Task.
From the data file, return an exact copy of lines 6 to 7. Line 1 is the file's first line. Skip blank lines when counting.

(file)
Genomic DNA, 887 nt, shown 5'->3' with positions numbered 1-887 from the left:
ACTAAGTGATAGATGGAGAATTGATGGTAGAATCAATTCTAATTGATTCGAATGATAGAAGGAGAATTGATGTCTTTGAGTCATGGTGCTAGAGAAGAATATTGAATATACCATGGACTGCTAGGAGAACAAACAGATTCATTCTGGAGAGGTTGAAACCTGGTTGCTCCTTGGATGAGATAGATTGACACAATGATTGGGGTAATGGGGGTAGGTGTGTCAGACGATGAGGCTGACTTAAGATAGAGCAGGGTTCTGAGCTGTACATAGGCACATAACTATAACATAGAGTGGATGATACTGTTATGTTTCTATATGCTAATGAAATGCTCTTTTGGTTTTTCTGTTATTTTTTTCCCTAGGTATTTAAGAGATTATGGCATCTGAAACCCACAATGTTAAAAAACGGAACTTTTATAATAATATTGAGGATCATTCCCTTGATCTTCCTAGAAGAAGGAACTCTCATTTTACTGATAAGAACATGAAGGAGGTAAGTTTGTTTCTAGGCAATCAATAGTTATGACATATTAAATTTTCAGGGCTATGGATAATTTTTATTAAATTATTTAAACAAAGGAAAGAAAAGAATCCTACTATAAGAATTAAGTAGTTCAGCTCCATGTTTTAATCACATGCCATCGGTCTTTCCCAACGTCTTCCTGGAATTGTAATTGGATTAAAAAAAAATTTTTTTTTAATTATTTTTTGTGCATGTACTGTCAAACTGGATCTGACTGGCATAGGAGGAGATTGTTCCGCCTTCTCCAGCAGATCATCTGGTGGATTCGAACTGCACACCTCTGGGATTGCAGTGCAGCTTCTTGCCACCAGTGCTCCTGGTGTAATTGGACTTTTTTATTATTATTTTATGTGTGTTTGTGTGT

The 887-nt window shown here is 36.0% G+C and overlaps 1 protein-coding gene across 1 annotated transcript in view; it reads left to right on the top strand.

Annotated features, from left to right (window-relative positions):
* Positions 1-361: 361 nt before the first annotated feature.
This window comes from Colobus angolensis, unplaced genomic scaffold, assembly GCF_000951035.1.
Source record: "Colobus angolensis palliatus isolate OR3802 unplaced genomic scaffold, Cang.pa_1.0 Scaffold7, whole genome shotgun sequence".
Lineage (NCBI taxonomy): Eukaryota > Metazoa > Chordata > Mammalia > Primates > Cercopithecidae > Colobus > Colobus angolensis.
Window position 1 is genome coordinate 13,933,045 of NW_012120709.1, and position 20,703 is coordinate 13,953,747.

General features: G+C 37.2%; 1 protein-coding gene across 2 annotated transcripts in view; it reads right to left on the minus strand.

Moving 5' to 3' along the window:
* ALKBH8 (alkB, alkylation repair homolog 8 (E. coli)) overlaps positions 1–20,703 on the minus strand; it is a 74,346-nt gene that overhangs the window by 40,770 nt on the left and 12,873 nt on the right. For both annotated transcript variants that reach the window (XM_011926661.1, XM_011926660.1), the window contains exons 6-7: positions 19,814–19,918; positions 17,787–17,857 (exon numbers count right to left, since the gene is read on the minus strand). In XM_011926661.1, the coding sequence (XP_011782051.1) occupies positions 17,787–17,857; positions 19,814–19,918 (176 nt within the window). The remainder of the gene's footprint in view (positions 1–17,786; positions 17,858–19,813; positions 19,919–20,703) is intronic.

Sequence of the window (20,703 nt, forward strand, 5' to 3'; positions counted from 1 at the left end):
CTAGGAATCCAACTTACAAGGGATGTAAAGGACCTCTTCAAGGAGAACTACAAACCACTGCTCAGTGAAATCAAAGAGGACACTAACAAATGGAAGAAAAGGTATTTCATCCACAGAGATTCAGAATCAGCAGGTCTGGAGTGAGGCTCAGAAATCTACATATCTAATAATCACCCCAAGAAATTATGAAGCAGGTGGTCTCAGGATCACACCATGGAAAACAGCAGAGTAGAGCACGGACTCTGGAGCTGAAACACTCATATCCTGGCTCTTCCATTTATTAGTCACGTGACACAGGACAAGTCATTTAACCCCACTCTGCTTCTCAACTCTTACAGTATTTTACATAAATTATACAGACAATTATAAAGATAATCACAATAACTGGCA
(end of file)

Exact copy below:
This window comes from Colobus angolensis, unplaced genomic scaffold, assembly GCF_000951035.1.
Source record: "Colobus angolensis palliatus isolate OR3802 unplaced genomic scaffold, Cang.pa_1.0 Scaffold7, whole genome shotgun sequence".